View the document32. Performance of three centrosema spp. And pueraria phaseoloides in grazed associations with andropogon gayanus in the eastern plains of Colombia.
View the document33. Barley, lentil, and flax yield under different intercropping systems.
View the document34. Biological potential and economic feasibility of intercropping oilseeds and pulses with safflower (carthamus tinctorius) in drylands.
View the document35. Screening of different tropical legumes in monoculture and in association with cassava for adaption to acid infertile and high al-content soil.
View the document36. Intercropping studies in peanut (arachis hypogaea l.).
View the document37. Intercropping of rainfed groundnut (arachis hypogaea) with annual oilseed crops under different planting patterns.
View the document38. Resource use and plant interactions in a rice-mungbean intercrop.
View the document39. Cassava/legume intercropping with contrasting cassava cultivars. Part I
View the document40. Cassava/legume intercropping with contrasting cassava cultivars. Part II
View the document41. A post-green revolution strategy for the improvement of small farmer-grown common beans.
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17. Production potential of pigeonpea/pearl millet intercropping system in rainfed diara (floodprone) areas of eastern uttar pradesh, India.

In: Pigeonpea Newsletter (IPN), 14, 1991, pp. 14-17

Most of the agricultural land of Diara regions are small and marginal units, and farmers adopt mixed cropping of pigeonpea and pearl millet during monsoon with poor yields.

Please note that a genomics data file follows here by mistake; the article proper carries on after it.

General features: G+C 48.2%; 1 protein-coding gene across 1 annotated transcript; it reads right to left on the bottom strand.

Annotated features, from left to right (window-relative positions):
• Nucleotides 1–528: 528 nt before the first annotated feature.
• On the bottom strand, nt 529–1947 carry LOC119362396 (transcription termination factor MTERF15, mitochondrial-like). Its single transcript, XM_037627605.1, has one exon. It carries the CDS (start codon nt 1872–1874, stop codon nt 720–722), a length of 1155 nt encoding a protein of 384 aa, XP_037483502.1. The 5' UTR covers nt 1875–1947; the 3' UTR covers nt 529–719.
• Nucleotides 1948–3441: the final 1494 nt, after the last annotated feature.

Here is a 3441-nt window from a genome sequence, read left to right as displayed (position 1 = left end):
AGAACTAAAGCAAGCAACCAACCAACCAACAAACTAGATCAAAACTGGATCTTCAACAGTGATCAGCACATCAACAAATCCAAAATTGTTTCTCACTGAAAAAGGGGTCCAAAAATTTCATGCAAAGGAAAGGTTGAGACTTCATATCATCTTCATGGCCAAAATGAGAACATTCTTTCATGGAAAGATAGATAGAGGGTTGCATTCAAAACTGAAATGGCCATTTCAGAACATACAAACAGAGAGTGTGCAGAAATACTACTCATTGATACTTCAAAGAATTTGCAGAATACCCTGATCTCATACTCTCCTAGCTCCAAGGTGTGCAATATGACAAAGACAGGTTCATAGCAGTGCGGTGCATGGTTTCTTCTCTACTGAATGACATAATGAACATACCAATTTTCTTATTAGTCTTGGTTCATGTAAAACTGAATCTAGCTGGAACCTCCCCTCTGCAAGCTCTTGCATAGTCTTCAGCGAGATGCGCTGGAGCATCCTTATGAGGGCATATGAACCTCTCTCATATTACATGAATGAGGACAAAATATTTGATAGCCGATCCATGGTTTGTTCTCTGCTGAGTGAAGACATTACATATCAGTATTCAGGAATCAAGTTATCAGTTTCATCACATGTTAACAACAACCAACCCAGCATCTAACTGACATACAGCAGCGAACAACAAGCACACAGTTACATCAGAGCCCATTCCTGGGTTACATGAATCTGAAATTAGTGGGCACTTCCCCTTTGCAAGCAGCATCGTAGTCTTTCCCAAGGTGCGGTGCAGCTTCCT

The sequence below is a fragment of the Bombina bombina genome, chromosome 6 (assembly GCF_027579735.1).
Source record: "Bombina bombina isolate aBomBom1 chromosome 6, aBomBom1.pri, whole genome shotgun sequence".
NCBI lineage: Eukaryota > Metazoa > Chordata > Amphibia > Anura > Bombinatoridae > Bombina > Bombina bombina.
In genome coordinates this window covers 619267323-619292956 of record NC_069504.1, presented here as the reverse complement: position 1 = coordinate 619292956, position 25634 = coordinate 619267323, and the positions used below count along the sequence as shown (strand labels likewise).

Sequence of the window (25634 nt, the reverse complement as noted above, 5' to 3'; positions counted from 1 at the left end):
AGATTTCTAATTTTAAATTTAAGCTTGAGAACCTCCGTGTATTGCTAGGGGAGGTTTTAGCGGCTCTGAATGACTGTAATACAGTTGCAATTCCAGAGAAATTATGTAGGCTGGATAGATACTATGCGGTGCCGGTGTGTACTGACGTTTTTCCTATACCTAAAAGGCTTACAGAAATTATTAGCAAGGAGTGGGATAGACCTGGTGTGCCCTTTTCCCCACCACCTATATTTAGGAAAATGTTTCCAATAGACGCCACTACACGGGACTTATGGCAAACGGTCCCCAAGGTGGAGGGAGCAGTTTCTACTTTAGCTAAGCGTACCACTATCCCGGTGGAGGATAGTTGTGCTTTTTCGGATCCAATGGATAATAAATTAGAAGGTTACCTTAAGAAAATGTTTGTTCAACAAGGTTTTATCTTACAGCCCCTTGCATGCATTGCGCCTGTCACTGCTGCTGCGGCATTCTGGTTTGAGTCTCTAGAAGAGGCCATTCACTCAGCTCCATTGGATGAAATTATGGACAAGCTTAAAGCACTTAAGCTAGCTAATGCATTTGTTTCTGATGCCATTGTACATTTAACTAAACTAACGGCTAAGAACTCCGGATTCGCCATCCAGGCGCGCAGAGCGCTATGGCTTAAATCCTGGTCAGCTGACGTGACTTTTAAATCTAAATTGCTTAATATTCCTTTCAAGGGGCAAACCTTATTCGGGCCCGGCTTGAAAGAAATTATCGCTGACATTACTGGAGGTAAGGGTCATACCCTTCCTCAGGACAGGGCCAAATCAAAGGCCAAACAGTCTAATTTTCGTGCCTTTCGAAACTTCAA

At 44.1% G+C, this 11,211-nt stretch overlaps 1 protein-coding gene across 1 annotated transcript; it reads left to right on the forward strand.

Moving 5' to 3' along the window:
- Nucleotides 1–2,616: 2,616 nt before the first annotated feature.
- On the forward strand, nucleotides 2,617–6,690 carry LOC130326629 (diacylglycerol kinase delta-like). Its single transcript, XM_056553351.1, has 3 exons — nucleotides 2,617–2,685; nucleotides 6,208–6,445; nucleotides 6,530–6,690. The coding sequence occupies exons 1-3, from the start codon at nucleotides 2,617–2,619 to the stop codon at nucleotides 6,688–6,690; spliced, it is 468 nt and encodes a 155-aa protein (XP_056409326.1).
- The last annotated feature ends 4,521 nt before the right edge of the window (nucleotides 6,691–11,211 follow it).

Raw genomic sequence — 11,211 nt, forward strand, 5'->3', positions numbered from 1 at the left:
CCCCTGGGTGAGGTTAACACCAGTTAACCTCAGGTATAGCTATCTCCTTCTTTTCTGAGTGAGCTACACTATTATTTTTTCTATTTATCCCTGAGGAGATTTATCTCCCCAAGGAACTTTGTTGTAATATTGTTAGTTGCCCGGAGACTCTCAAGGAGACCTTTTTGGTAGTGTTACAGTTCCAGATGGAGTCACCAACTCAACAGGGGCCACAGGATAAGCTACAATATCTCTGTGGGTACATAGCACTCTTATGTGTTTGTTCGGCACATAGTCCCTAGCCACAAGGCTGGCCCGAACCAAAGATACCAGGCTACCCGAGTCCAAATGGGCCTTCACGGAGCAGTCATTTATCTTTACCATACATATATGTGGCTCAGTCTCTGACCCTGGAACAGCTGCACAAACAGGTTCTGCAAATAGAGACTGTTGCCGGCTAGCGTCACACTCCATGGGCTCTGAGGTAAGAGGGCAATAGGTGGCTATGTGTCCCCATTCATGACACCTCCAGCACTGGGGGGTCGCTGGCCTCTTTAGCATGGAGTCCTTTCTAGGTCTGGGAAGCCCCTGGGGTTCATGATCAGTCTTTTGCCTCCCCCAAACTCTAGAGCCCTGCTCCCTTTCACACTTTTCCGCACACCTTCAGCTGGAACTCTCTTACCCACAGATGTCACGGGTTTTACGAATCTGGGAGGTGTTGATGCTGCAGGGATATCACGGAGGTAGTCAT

Farmers of the area mix seeds of pigeonpea and pearl millet in about equal proportion of the required seeds of both the crops and broadcast them in the field along with a small amount of fertilizers (about 9 kg N and 10 kg P ha-1).

Two experiments were conducted. The experiments were laid out in a randomized-block-design with four replications having five treatments of pigeonpea.

Sole crop treatments of both the crops were grown at their optimal plant population.

Intercropping of one row of pearl millet in between two rows of pigeonpea was done and plant populations of pearl millet were maintained by reducing within-row spacing.

Intercropping of pigeonpea (100% plant population) with various plant populations of pearl millet in additive combinations was more productive than growing them as sole crops, as total land-equivalent ratio (LER) values were greater than 1.0 for these treatments.

With the increasing plant population of the intercrop pearl millet, the pigeonpea yield decreased, probably because of increasing competition from pearl millet. In the pigeonpea pearl millet intercropping system, partial LERs for pigeonpea were less than those for pigeonpea grown alone. This indicates suppression of pigeonpea growth by pearl millet.

The total partial LERs of pearl millet, however, were greater than pearl millet alone up to 100% plant population, but it decreased at 150% plant population of pearl millet. Thus, the overall efficiency of pigeonpea/pearl millet intercropping system was optimal with a pigeonpea plant pupulation of 100% and pearl millet plant population of 50%. It seems that pearl millet better utilized space and resources between two rows of long-duration pigeonpea up to 100% plant population.

At 150% plant population of pearl millet between two rows of initially slow-growing, long-duration pigeonpea, both the crops were put under stress for space, light, and other resources resulting in reduced yields of both crops.

1107 92 - 4/150

Cropping systems

Asia, Bangladesh, field trial, rainfed conditions, silty loam, mixed cropping, lentil, barley, sole cropping, land equivalent ratio, monetary returns

ISLAM, M.N. et al.